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Strategic Prevention

The Bureau of Conflict and Stabilization Operations (CSO) works strategically to prevent conflict around the world by disrupting pathways to violence and instability that could undermine U.S. national interests.  Strategic prevention encompasses deliberate activities to reduce fragility, strengthen institutions, and increase social cohesion in priority countries, including by providing early warning of potential atrocities, forecasting electoral violence, and working to prevent conflict associated with climate change or democratic decline.  Strategic prevention plays an integral role in CSO’s efforts to implement the Global Fragility Act, the Elie Wiesel Genocide and Atrocities Prevention Act, and the U.S. Strategy on Women, Peace, and Security.  CSO also designs and runs tabletop exercises (TTX) with partners to address potential conflict scenarios.  A 2022 TTX for the ASEAN Regional Forum, for example, brought together government officials and civil society representatives from 13 countries to collaborate on new ways to prevent inter-state armed conflict in the Asia-Pacific region.

Implementing the Global Fragility Act

The Global Fragility Act of 2019 sought to redefine how the United States approaches conflict prevention.  In coordination with USAID and the Department of Defense, CSO leads the interagency secretariat implementing the Act, including through implementation of the associated U.S. Strategy to Prevent Conflict and Promote Stability and the 10-year plans developed for our priority partner countries and region:  Haiti, Libya, Mozambique, Papua New Guinea, and Coastal West Africa (Benin, Côte D’Ivoire, Ghana, Guinea, and Togo).  CSO advisors in the field work with U.S. embassies and local partners to analyze underlying causes of conflict and undertake robust efforts to address these causes effectively and sustainably.

Preventing Atrocities

CSO enhances U.S. government capabilities to prevent the killing of civilians, protect the victims of atrocities, and hold perpetrators accountable.  CSO serves as the secretariat for the interagency Atrocity Prevention Task Force, guided by the U.S. Strategy to Anticipate, Prevent, and Respond to Atrocities.  CSO’s quantitative atrocity early warning assessments and geospatial analyses identify conflict trends, highlight potential atrocities at the national and sub-national levels, and guide the design of timely U.S. policy responses.  These forecasting and early warning capabilities bolster civilian security across the globe.

CSO has designed and funded programs that combine satellite imagery analysis of violence with capacity-building for community-based early warning and early response.  These programs reinforce U.S. commitments to enhancing civilian security through implementation of the Elie Wiesel Genocide and Atrocities Prevention Act and the Geospatial Support for Atrocity Accountability Act.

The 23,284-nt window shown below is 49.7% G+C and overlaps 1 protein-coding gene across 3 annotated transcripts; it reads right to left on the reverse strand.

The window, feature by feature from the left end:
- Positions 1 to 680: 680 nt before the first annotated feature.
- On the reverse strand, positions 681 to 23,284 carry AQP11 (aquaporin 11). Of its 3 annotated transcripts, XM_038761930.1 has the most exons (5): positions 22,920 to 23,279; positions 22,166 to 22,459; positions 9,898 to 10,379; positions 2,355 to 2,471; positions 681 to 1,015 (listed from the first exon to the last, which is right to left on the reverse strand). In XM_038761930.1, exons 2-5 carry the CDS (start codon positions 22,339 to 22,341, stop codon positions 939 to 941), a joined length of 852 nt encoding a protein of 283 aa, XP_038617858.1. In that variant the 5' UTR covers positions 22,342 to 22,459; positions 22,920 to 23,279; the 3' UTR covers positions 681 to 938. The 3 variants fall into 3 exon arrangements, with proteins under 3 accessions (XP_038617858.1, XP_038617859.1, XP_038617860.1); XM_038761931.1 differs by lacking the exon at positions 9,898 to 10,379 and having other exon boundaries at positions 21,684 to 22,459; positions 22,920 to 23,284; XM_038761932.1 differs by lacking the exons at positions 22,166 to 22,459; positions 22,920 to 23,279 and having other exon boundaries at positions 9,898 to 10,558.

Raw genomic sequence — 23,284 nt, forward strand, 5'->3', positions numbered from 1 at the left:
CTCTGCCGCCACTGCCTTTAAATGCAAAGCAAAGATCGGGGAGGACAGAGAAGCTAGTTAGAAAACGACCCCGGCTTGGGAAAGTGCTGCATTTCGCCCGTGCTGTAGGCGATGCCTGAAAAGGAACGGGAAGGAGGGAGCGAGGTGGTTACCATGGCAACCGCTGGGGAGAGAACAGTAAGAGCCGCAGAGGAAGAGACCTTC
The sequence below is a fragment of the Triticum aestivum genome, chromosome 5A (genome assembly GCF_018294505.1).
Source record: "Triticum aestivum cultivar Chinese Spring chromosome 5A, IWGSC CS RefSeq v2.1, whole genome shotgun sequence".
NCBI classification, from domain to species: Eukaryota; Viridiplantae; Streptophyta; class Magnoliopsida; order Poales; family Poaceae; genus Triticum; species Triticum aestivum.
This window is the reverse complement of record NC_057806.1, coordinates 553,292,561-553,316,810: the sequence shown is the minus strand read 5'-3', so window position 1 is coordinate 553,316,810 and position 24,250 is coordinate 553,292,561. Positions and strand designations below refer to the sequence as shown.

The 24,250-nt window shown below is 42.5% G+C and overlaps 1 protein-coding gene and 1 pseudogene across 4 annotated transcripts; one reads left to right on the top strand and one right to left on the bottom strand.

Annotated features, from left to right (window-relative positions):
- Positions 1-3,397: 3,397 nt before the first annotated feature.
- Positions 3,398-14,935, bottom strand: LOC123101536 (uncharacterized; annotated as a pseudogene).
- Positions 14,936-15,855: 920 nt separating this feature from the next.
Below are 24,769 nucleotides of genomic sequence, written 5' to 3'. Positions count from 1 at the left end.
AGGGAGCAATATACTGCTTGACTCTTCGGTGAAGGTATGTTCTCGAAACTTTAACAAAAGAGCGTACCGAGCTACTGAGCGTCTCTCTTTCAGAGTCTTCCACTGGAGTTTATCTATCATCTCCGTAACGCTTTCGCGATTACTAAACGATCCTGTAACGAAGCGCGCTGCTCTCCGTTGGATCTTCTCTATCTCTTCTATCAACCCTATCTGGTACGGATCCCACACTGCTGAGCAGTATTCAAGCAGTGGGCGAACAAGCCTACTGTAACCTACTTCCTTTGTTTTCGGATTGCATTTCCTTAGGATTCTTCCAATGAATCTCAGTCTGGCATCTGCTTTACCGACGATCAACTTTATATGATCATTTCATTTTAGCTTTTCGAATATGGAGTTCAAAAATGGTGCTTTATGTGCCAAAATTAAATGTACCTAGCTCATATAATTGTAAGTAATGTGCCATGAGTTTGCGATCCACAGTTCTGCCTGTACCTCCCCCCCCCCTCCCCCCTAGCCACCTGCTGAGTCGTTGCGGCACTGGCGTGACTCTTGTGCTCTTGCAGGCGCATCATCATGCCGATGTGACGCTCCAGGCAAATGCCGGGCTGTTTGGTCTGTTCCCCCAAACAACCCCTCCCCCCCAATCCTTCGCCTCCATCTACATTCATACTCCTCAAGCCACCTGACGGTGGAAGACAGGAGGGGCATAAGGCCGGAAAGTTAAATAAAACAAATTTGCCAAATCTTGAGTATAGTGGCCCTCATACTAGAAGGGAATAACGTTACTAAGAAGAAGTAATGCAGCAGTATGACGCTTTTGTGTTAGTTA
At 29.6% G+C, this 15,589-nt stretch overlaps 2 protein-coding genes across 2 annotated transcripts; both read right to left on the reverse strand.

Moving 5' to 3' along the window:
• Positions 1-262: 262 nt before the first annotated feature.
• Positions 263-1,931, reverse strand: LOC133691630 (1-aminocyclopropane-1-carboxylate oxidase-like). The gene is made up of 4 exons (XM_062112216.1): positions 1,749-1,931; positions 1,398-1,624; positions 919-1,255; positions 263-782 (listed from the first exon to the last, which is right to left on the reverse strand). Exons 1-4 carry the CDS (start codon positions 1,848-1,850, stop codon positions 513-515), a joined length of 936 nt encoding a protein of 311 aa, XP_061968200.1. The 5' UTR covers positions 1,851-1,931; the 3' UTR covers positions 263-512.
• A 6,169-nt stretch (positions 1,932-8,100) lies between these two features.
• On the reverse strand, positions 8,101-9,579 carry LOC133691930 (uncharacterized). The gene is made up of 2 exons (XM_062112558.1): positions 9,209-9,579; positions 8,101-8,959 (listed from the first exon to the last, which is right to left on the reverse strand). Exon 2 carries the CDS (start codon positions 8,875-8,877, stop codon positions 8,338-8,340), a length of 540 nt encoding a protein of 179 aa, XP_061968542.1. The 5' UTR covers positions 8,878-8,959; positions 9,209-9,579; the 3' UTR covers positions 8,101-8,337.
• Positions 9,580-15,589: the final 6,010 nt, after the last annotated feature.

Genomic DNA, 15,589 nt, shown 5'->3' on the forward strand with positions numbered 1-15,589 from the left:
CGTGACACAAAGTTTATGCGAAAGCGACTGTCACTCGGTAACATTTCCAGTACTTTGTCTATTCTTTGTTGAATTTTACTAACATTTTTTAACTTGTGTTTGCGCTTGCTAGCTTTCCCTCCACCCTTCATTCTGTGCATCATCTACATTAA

Preventing Electoral Violence

CSO works to prevent violence that can undermine free and fair elections in other countries by leveraging analytic and other tools to anticipate and mitigate conflict risks.  For example, CSO developed a statistical model and dashboard that provides policymakers with early warning of violence in connection with upcoming elections.  In the run-up to elections in Kenya and other countries, CSO analysis informed coordination with interagency and international partners on real-time conflict risk factors, ensuring greater coherence in overall conflict prevention efforts around election day.  CSO regularly updates the forecasting model to provide risk updates to relevant country and regional representatives as they materialize.

Building Peace, Community Resilience, and Social Cohesion

CSO works closely with national and local governments, civil society organizations, and other stakeholders to identify and disrupt drivers of violent conflict while building community cohesion and resilience.  In the Philippines, CSO supported NGOs in forming working groups with local government officials and members of community organizations to identify the populations most vulnerable to recruitment by violent groups.  With guidance from CSO’s partners, the working groups co-designed and implemented 51 small grants projects to address local circumstances and the needs of the most vulnerable at the neighborhood level.  For the first time, many of the most vulnerable populations built relationships with local government and community leaders and reported positive changes in views of the government.

In Uganda, CSO developed a program with local partners in historically marginalized areas that reduced exclusionary education practices and thereby increased resilience where terrorist recruitment was known to occur.

In Colombia, CSO programming supports the work of local peace councils, institutions that connect local government and civil society to help communities address their peace and stabilization needs, address the root causes of conflict, and prevent future conflict in their territories.  These councils are key to building trust, resilience, and state presence in areas affected by decades of conflict and neglect.  With CSO’s support, 125 local peace councils developed local stabilization strategies and action plans and adopted bylaws that protected and encouraged the participation of women, Afro-Colombians, indigenous communities, and other marginalized groups in stabilization processes.  The councils also used small grants to begin implementation of their highest-priority items.  In addition, the program facilitated networking among local peace councils and between the councils and national institutions to share best practices and strengthen the councils’ resourcing and recognition.

U.S. Department of State

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